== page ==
With that said there are some positives. The film has a very distinctive look that is firmly anchored in the eighties, what with the abundance of neon and the use of blue filters and the like. Even so the palette is generally very natural, especially the brightly lit exterior shots in which organic colours such as green are very well-represented. Skin tones are also fairly accurate and the transfer is relatively free from film artefacts, which actually came as something of a surprise. The aforementioned banding aside the compression isn't too bad either. A couple of years ago I would probably have been quite impressed with this transfer, but things move on and as it stands I can't really bring myself to award anything other than slightly above average marks. Truth be told Dante Spinotti’s excellent cinematography deserves more care and attention than it receives here. I'm sure there are some reviewers who would be even more critical than me. If only the content makers held back on the DNR...

As I mentioned earlier the disc also includes the director’s cut of the film. It is presented at 2.35:1 and anamorphically enhanced, but the image quality is truly appalling. Honestly, it really is that bad. From what I understand parts of it were sourced from one inch tape taken from Mann's personal collection, and boy does it show. These scenes are grainy, lacking in resolution, have poor contrast, impure colours and a lot of artefacts. The rest of the film doesn't actually fare much better either, what with some pretty shocking compression. It's nice to have the director's cut here for reference, but you won't be watching it over the theatrical version unless you're a masochist. Think of it as bonus material rather than another, complete version of the film. I do, and as such it doesn't factor into my scoring.



DTS-HD Master Audio 5.1 is the order of the day here, although there's also an LPCM 2.0 Stereo offering for those who lack multi-channel capabilities. However, with the Master Audio selected you might be forgiven for thinking that you're listening in stereo, as the track is dominated by the frontal array. Dialogue reproduction is generally healthy, and there weren't too many instances where I had to strain to hear what was being said. There's some nice stereo panning in a number of scenes, namely those with vehicles in them, and the surround channels even manage to get in on the act when a helicopter takes off and a Learjet lands. Beyond that surround utilisation is limited to the wonderfully atmospheric music, which is comprised of eighties synth music from the like of The Reds and Shriekback, but even its presence is uneven. Bass is also fair anaemic, but then there's not really a lot of call for thumping LFE save perhaps during the climactic scenes. I'm in two minds about this one. It's certainly not demo material, but it does the basics well and Manhunter isn't a particularly dynamic film aurally so there's no real cause for complaint.

Again the director's cut comes off second best in the audio department, with a standard Dolby 2.0 Surround soundtrack at a lowly 224Kbps. Like the standard-definition video it doesn't actor into my scoring. The theatrical cut also includes English subtitles.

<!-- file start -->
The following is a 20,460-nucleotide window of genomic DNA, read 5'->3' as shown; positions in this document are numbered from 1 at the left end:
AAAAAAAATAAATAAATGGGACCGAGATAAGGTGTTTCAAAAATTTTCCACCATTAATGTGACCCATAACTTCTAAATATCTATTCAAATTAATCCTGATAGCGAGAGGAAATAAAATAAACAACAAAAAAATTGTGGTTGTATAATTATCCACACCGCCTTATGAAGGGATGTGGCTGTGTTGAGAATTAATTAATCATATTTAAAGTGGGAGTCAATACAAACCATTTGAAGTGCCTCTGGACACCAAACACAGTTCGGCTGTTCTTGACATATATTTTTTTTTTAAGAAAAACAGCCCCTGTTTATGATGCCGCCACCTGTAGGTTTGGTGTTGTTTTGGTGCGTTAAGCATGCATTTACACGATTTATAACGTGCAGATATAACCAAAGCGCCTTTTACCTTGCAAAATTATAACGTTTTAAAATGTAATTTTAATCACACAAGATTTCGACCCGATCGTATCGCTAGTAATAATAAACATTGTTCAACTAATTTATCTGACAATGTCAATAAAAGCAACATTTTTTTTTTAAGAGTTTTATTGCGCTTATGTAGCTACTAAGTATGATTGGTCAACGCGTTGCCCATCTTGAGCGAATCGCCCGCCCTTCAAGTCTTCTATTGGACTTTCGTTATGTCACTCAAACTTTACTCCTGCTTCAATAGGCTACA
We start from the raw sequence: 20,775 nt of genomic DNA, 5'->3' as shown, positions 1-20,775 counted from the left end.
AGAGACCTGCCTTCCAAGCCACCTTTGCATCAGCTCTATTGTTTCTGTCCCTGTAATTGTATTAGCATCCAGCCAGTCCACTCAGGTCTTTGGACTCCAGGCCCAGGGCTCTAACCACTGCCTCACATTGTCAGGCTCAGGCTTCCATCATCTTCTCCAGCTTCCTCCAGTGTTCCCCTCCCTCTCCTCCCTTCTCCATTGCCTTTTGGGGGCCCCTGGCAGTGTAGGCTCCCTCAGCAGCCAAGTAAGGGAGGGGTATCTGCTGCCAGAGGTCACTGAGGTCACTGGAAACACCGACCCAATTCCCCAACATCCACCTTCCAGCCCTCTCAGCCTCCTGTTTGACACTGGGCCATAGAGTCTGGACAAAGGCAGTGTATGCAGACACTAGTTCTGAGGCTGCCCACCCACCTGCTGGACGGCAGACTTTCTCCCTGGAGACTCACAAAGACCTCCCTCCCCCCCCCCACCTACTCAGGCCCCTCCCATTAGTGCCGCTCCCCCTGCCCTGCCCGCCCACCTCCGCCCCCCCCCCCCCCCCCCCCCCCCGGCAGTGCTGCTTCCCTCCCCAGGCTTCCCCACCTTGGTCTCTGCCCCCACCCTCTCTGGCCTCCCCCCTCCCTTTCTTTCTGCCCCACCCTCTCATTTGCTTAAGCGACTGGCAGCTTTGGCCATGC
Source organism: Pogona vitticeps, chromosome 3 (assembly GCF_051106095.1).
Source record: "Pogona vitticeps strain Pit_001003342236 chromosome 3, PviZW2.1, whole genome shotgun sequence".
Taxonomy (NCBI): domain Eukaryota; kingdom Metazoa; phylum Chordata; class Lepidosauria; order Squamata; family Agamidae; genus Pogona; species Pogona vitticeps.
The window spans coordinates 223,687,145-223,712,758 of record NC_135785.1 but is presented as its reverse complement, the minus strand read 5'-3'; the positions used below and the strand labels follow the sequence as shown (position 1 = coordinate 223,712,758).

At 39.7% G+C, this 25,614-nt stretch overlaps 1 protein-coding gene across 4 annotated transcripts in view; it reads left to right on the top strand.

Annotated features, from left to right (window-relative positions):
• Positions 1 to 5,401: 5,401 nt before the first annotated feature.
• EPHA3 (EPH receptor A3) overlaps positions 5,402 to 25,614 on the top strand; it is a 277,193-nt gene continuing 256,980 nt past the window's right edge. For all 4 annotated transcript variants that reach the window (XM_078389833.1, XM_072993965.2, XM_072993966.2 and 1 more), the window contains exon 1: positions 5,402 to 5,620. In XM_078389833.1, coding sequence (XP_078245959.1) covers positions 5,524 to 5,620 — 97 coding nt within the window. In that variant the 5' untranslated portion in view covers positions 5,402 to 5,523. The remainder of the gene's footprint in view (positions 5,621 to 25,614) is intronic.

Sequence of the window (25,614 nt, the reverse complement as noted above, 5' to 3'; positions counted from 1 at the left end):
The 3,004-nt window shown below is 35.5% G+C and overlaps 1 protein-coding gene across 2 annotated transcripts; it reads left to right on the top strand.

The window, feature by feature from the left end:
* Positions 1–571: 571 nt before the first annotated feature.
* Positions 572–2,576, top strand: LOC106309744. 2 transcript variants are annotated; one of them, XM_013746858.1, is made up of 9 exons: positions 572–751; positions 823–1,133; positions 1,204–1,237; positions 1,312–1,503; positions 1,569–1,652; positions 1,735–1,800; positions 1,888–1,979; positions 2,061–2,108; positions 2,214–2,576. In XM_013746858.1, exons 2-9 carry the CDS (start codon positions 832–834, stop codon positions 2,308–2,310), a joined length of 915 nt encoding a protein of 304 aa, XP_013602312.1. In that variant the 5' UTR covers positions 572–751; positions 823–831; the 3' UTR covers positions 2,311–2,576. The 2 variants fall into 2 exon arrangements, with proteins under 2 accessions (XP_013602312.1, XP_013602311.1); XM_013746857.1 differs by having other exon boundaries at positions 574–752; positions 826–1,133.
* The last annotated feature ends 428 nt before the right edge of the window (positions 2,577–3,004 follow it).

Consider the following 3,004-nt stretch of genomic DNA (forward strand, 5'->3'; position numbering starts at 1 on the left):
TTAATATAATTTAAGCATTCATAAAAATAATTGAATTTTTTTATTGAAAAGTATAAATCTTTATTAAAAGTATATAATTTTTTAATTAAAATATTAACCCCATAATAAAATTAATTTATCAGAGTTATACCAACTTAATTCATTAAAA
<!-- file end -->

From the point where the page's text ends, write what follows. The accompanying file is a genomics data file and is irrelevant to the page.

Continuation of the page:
The director's cut of the film features commentary by Michael Mann. This marked the first time I had heard the commentary, and in fact the first time I've heard any Mann chat track. I'm not quite sure what I was expecting, but it's a pretty dry effort with numerous lengthy periods of dead air. Mann does share some interesting behind the scenes information and offer some intriguing insights into the characters, but I'd be lying if I said I found listening to it an enjoyable experience. Next up we have a featurette entitled 'The Manhunter Look: A conversation with Cinematographer Dante Spinotti' (10:12 SD), which is exactly what you'd expect given the title. Spinotti discusses his involvement in the production, specifically Mann's chosen look and how they achieved it. A second, slightly longer featurette entitled 'Inside Manhunter' (17:24 SD) includes interviews with most of the principal cast including Billy Petersen, Tom Noonan, Joan Allen and Brian Cox, although director Michael Mann is conspicuous by his absence. They discuss the casting process, preparation (which included hanging out with real FBI profilers), The film's theatrical trailer (02:07 SD) is also included for good measure, and it's a pretty atmospheric little teaser.



As far as I'm concerned Manhunter is superior to Brett Ratner's more recent Red Dragon, which despite its all-star cast never really did anything for me. In fact, I’m going to stick my neck out and say that I think its on par with The Silence of the Lambs and better than the rather disappointing Hannibal. Unfortunately this Blu-ray Disc is a bit of a mixed bag. On one hand it's great to finally have a copy of the original theatrical cut available on any format, let alone in HD, but on the other the quality isn't what it could have been. It certainly looks a lot sharper and cleaner than the DVD release, but I'm convinced there's an even better looking version of the movie hiding under all of that noise reduction. Sonically it's competent if unlikely to amaze, and the extras are nothing that we haven't seen before on previous releases. If you're a fan of the film it's still worth picking this disc up, but don't expect top-tier A/V.

* Note: The above images are taken from the Blu-ray release and resized for the page. Full-resolution captures are available by clicking individual images, but due to .jpg compression they are not necessarily representative of the quality of the transfer.